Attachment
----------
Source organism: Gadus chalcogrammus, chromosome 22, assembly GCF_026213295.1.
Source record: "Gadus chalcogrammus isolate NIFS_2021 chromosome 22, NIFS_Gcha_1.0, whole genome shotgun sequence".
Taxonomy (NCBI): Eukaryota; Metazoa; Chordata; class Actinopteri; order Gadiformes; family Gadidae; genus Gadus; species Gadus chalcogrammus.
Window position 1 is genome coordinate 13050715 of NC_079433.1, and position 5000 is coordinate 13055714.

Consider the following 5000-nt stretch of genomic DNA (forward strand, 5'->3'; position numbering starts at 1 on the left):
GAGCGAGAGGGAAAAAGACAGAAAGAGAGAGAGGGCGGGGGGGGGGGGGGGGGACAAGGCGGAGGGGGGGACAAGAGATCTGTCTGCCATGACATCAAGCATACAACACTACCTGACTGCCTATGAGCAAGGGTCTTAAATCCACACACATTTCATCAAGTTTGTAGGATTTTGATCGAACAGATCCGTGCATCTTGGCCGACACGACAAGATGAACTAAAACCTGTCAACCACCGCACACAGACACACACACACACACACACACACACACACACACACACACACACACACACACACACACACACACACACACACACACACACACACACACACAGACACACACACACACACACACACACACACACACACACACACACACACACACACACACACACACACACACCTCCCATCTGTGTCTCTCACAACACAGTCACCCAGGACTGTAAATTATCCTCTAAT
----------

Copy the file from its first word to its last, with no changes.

Source organism: Gadus chalcogrammus, chromosome 22, assembly GCF_026213295.1.
Source record: "Gadus chalcogrammus isolate NIFS_2021 chromosome 22, NIFS_Gcha_1.0, whole genome shotgun sequence".
Taxonomy (NCBI): Eukaryota; Metazoa; Chordata; class Actinopteri; order Gadiformes; family Gadidae; genus Gadus; species Gadus chalcogrammus.
Window position 1 is genome coordinate 13050715 of NC_079433.1, and position 5000 is coordinate 13055714.

Consider the following 5000-nt stretch of genomic DNA (forward strand, 5'->3'; position numbering starts at 1 on the left):
GAGCGAGAGGGAAAAAGACAGAAAGAGAGAGAGGGCGGGGGGGGGGGGGGGGGACAAGGCGGAGGGGGGGACAAGAGATCTGTCTGCCATGACATCAAGCATACAACACTACCTGACTGCCTATGAGCAAGGGTCTTAAATCCACACACATTTCATCAAGTTTGTAGGATTTTGATCGAACAGATCCGTGCATCTTGGCCGACACGACAAGATGAACTAAAACCTGTCAACCACCGCACACAGACACACACACACACACACACACACACACACACACACACACACACACACACACACACACACACACACACACACACACACACACACACACACAGACACACACACACACACACACACACACACACACACACACACACACACACACACACACACACACACACACCTCCCATCTGTGTCTCTCACAACACAGTCACCCAGGACTGTAAATTATCCTCTAAT